I feel tired — bone tired. It’s not so much a physical but an emotional exhaustion. I wish I could rest.
I was my maternal grandmother’s favorite. Sometimes it was cruel, but she made it clear to everyone that I was her heart. Every time she saw me, it was all hugs and presents: secretly handed folded crisp bills, a toy, a bicycle. My grandmother worked her fingers to the bone in the garment industry, exploited by heartless men who paid her by the piece. She would bring bags of work home and cut lace by the miles. She always had something for me, even if she didn’t have for the rest of the grandchildren. I was her fair-haired boy.
My paternal grandmother died of heartache long before I was born when my father was a mere boy, but his sister, my aunt, was a surrogate grandmother to me. And here too, I was her favorite.
Both women knew pain. They knew the pain of arthritis, of hands and joints broken down by years of hard, relentless work. My aunt was a washerwoman, whose hands were stripped of skin from the harsh chemicals of her trade. Both women knew pain, both worked hard, were poor, but they always seemed to have enough for me. It was only when I grew older I realized the tremendous sacrifice a bicycle or a brand new pair of shoes meant to them. They gave and never asked for anything in return, except perhaps that I be a good boy and do well in school.
And man, did I break their hearts — countless times. But their love was without condition and so their favorite I remained until they passed on. I like to believe that the reverberations of their love still carries me to this day. I read the following one day and thought it was appropriate…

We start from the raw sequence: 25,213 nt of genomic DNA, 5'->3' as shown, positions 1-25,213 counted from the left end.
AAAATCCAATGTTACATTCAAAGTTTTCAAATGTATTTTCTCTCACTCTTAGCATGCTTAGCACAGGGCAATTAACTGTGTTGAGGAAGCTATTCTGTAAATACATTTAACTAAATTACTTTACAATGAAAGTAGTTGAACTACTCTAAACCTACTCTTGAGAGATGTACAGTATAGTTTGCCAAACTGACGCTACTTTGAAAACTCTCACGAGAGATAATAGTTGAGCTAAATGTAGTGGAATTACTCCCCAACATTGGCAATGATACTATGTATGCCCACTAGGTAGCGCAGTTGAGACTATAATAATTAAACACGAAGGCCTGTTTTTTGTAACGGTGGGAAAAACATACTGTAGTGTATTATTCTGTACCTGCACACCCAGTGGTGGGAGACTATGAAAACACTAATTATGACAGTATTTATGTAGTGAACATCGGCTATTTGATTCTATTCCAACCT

Song of the Self: The Grandmother
Surrounded by my shields, am
Surrounded by my children, am
I am the void.
I am the womb of remembrance.
I am the flowering darkness.
I am the flower, first flesh.
Utter darkness I inhabit —
There, I watch creation unfold —
There, I know we begin and end —
Again. In this darkness, I am
Turning, turning toward a birth:
My own — a newborn grandmother
Am I, suckling light. Rainbow
Serpent covers me, head to foot,
In endless circles — covers me,
That I may live forever, in this
Form or another. The skin she
Leaves behind glitters with
The question, with the answer,
With the promise:
“Do you remember yourself?”
“I am always woman.”
“Flesh is flower, forever.”
I enter darkness, to enter birth,
To wear the Rainbow, to hear her
Hissing loudly, clearly, in my
Inner ear: love.
I am spiraling, I am spinning,
I am singing this Grandmother’s Song.
I am remembering forever, where we
— Alma Luz Villanueva
* * *
My name is Eddie and I’m in recovery from civilization…